• University of Alberta, McGill University, Simon Fraser University and York University, Canada
  • University of Science and Technology of China, Hefei, People’s Republic of China
  • Universidad de los Andes, Bogota, Colombia
  • Charles University, Center for Particle Physics, Prague, Czech Republic
  • Czech Technical University, Prague, Czech Republic
  • Institute of Physics, Academy of Sciences, Center for Particle Physics, Prague, Czech Republic
  • Universidad San Francisco de Quito, Quito, Ecuador
  • Laboratoire de Physique Corpusculaire, IN2P3-CNRS, Universite Blaise Pascal, Clermont-Ferrand, France
  • Laboratoire de Physique Subatomique et de Cosmologie, IN2P3-CNRS, Universite de Grenoble, Grenoble, France
  • CPPM, IN2P3-CNRS, Universite de la Mediterranee, Marseille, France
  • Laboratoire de l’Accelerateur Lineaire, IN2P3-CNRS et Universite Paris-Sud, Orsay, France
  • LPNHE, Universites Paris VI and VII, IN2P3-CNRS, Paris, France
  • DAPNIA/Service de Physique des Particules, CEA, Saclay, France
  • IPHC, IN2P3-CNRS, Universite Louis Pasteur Strasbourg, and Universite de Haute Alsace, France
  • Institut de Physique Nucleaire de Lyon, IN2P3-CNRS, Universite Claude Bernard, Villeurbanne, France
  • RWTH Aachen, III. Physikalisches Institut A, Aachen, Germany
  • Universitat Bonn, Physikalisches Institut, Bonn, Germany
  • Universitat Freiburg, Physikalisches Institut, Freiburg, Germany
  • Universitat Mainz, Institut fur Physik, Mainz, Germany
  • Ludwig-Maximilians-Universitat Munchen, Munchen, Germany
  • Fachbereich Physik, University of Wuppertal, Wuppertal, Germany
  • Panjab University, Chandigarh, India
  • Delhi University, Delhi, India
  • Tata Institute of Fundamental Research, Mumbai, India
  • University College Dublin, Dublin, Ireland
  • Korea Detector Laboratory, Korea University, Seoul, Korea
  • SungKyunKwan University, Suwon, Korea
  • CINVESTAV, Mexico City, Mexico
  • FOM-Institute NIKHEF and University of Amsterdam/NIKHEF, Amsterdam, The Netherlands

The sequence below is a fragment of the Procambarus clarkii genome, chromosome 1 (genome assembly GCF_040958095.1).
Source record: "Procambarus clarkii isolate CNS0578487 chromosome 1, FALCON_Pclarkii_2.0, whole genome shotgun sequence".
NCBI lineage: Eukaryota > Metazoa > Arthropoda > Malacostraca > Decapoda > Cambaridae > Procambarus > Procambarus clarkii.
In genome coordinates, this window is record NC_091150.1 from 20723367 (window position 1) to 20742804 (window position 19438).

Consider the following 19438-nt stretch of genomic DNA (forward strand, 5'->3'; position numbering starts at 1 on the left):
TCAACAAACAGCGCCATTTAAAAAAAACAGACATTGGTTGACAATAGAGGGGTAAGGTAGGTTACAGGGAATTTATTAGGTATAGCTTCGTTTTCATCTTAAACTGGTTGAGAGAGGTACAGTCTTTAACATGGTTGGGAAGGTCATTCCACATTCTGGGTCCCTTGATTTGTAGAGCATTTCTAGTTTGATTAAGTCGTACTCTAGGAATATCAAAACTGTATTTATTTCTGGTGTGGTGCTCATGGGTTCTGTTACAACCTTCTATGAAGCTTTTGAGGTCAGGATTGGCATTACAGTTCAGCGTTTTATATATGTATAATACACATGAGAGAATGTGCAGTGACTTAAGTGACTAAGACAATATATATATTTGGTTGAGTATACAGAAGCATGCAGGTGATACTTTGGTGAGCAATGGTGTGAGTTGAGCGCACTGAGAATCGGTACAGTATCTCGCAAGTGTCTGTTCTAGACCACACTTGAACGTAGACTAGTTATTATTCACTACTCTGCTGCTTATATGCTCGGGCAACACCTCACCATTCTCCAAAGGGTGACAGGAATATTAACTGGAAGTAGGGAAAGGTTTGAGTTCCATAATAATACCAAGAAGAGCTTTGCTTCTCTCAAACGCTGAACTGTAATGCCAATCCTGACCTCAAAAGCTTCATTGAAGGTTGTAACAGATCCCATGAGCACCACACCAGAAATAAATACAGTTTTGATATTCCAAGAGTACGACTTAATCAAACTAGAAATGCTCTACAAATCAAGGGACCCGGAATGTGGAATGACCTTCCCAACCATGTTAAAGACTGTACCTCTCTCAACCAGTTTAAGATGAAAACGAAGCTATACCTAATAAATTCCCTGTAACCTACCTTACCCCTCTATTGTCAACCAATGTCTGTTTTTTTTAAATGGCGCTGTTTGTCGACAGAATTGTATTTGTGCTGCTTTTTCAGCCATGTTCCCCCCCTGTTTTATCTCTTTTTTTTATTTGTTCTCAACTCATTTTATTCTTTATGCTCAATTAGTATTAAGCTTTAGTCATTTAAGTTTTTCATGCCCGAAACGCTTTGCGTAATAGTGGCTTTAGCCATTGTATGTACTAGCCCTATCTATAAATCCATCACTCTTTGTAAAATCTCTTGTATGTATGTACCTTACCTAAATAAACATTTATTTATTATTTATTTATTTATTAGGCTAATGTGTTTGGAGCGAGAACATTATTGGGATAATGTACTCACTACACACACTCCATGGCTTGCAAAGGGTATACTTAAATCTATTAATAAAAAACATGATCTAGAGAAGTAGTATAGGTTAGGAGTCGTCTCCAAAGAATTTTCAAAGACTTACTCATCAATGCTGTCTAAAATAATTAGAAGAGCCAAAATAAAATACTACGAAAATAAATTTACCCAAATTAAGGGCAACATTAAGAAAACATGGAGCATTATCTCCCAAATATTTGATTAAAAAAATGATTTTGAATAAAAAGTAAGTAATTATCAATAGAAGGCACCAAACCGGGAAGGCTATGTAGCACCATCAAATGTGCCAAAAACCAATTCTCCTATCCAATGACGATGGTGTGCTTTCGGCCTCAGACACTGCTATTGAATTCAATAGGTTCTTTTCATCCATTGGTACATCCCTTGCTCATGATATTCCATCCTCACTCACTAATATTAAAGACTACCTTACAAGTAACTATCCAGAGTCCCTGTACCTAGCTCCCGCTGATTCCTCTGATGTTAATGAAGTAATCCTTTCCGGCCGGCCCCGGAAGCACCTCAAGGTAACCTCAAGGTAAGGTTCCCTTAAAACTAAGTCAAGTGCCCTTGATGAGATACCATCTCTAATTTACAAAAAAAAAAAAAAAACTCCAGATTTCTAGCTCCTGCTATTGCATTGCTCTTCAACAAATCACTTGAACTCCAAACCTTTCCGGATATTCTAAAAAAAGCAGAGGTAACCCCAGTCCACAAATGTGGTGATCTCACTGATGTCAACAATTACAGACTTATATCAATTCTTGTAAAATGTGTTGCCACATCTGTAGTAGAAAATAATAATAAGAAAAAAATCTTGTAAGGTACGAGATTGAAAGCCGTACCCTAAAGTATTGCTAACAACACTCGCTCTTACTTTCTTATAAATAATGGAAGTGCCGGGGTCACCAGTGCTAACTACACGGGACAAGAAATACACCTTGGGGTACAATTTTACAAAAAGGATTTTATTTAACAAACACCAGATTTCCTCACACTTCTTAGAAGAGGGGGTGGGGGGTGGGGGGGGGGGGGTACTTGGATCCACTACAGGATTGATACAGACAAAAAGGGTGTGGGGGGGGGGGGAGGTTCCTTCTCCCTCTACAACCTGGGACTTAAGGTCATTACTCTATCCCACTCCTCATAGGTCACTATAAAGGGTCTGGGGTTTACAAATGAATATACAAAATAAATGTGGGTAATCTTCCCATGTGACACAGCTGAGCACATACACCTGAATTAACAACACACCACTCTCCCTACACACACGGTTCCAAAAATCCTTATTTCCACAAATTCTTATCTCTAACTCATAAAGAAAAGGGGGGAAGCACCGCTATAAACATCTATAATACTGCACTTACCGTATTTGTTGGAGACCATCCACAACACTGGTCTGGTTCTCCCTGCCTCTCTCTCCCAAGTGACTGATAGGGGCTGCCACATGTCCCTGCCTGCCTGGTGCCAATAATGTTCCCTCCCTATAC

• Radboud University Nijmegen/Nikhef, Nijmegen, The Netherlands
  • Joint Institute for Nuclear Research, Dubna, Russia
  • Institute for Theoretical and Experimental Physics, Moscow, Russia
  • Moscow State University, Moscow, Russia
  • Institute for High Energy Physics, Protvino, Russia
  • Petersburg Nuclear Physics Institute, St. Petersburg, Russia
  • Lund University, Royal Institute of Technology, Stockholm University, and Uppsala University, Sweden
  • Lancaster University, Lancaster, United Kingdom
  • Imperial College, London, United Kingdom
  • University of Manchester, Manchester, United Kingdom
  • University of Arizona, Tucson, Arizona, USA
  • Lawrence Berkeley National Laboratory and University of California, Berkeley, California, USA
  • California State University, Fresno, California, USA
  • University of California, Riverside, California, USA
  • Florida State University, Tallahassee, Florida, USA
  • Fermi National Accelerator Laboratory, Batavia, Illinois, USA
  • University of Illinois at Chicago, Chicago, Illinois, USA
  • Northern Illinois University, DeKalb, Illinois, USA
  • Northwestern University, Evanston, Illinois, USA
  • Indiana University, Bloomington, Indiana, USA
  • University of Notre Dame, Notre Dame, Indiana, USA
  • Purdue University Calumet, Hammond, Indiana, USA
  • Iowa State University, Ames, Iowa, USA
  • University of Kansas, Lawrence, Kansas, USA
  • Kansas State University, Manhattan, Kansas, USA
  • Louisiana Tech University, Ruston, Louisiana, USA
  • University of Maryland, College Park, Maryland, USA
  • Boston University, Boston, Massachusetts, USA
  • Northeastern University, Boston, Massachusetts, USA
  • University of Michigan, Ann Arbor, Michigan, USA
  • Michigan State University, East Lansing, Michigan, USA
  • University of Mississippi, University, Mississippi, USA
  • University of Nebraska, Lincoln, Nebraska, USA
  • Princeton University, Princeton, New Jersey, USA
  • State University of New York, Buffalo, New York, USA
  • Columbia University, New York, New York, USA
  • University of Rochester, Rochester, New York, USA
  • State University of New York, Stony Brook, New York, USA
  • Brookhaven National Laboratory, Upton, New York, USA
  • Langston University, Langston, Oklahoma, USA
  • University of Oklahoma, Norman, Oklahoma, USA
  • Oklahoma State University, Stillwater, Oklahoma, USA
  • Brown University, Providence, Rhode Island, USA
  • University of Texas, Arlington, Texas, USA
  • Southern Methodist University, Dallas, Texas, USA
  • Rice University, Houston, Texas, USA
  • University of Virginia, Charlottesville, Virginia, USA
  • University of Washington, Seattle, Washington, USA